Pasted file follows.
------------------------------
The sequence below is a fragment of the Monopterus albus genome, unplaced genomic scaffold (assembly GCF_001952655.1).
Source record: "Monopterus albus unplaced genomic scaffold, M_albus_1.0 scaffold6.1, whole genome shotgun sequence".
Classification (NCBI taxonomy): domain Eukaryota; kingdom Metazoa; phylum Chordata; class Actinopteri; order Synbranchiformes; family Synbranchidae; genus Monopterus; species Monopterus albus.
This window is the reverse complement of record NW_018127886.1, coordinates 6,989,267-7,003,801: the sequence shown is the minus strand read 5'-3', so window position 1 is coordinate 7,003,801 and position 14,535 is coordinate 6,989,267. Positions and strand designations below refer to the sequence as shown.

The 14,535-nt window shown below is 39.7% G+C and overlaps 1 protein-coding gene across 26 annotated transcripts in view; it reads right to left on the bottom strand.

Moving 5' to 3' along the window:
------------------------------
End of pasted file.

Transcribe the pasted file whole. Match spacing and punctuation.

The sequence below is a fragment of the Monopterus albus genome, unplaced genomic scaffold (assembly GCF_001952655.1).
Source record: "Monopterus albus unplaced genomic scaffold, M_albus_1.0 scaffold6.1, whole genome shotgun sequence".
Classification (NCBI taxonomy): domain Eukaryota; kingdom Metazoa; phylum Chordata; class Actinopteri; order Synbranchiformes; family Synbranchidae; genus Monopterus; species Monopterus albus.
This window is the reverse complement of record NW_018127886.1, coordinates 6,989,267-7,003,801: the sequence shown is the minus strand read 5'-3', so window position 1 is coordinate 7,003,801 and position 14,535 is coordinate 6,989,267. Positions and strand designations below refer to the sequence as shown.

The 14,535-nt window shown below is 39.7% G+C and overlaps 1 protein-coding gene across 26 annotated transcripts in view; it reads right to left on the bottom strand.

Moving 5' to 3' along the window: